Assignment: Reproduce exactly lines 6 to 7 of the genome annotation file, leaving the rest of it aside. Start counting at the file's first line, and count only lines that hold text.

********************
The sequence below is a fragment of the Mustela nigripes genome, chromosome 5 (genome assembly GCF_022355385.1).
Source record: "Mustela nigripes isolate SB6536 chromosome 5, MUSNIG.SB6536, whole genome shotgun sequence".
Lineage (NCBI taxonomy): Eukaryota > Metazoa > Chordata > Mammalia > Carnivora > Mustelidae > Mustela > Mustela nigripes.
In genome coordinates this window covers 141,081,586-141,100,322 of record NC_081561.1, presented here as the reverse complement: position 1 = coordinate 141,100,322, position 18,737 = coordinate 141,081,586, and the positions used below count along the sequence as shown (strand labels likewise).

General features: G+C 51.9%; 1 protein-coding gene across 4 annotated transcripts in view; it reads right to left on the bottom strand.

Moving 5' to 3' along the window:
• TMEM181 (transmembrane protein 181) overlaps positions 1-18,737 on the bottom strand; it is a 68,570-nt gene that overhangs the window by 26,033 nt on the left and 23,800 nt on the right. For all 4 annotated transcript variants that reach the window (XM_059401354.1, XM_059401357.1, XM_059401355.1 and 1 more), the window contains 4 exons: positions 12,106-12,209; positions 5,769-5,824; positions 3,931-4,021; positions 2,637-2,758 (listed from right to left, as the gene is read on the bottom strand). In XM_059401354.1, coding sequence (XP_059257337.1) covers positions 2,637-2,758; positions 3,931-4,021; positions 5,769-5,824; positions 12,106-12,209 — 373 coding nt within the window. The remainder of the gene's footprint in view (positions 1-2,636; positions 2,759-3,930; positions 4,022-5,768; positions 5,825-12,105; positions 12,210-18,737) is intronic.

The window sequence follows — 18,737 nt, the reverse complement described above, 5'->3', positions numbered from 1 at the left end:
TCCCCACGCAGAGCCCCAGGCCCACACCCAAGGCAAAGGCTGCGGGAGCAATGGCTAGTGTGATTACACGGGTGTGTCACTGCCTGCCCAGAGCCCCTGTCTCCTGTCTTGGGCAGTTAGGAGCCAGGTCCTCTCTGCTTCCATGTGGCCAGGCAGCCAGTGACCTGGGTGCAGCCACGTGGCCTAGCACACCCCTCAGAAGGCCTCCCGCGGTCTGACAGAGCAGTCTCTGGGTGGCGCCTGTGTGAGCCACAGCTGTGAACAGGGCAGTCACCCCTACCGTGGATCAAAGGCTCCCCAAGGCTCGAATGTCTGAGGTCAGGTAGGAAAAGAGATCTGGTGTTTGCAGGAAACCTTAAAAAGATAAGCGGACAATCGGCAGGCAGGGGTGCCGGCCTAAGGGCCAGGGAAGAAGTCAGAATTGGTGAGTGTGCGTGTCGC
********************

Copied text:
Moving 5' to 3' along the window:
• TMEM181 (transmembrane protein 181) overlaps positions 1-18,737 on the bottom strand; it is a 68,570-nt gene that overhangs the window by 26,033 nt on the left and 23,800 nt on the right. For all 4 annotated transcript variants that reach the window (XM_059401354.1, XM_059401357.1, XM_059401355.1 and 1 more), the window contains 4 exons: positions 12,106-12,209; positions 5,769-5,824; positions 3,931-4,021; positions 2,637-2,758 (listed from right to left, as the gene is read on the bottom strand). In XM_059401354.1, coding sequence (XP_059257337.1) covers positions 2,637-2,758; positions 3,931-4,021; positions 5,769-5,824; positions 12,106-12,209 — 373 coding nt within the window. The remainder of the gene's footprint in view (positions 1-2,636; positions 2,759-3,930; positions 4,022-5,768; positions 5,825-12,105; positions 12,210-18,737) is intronic.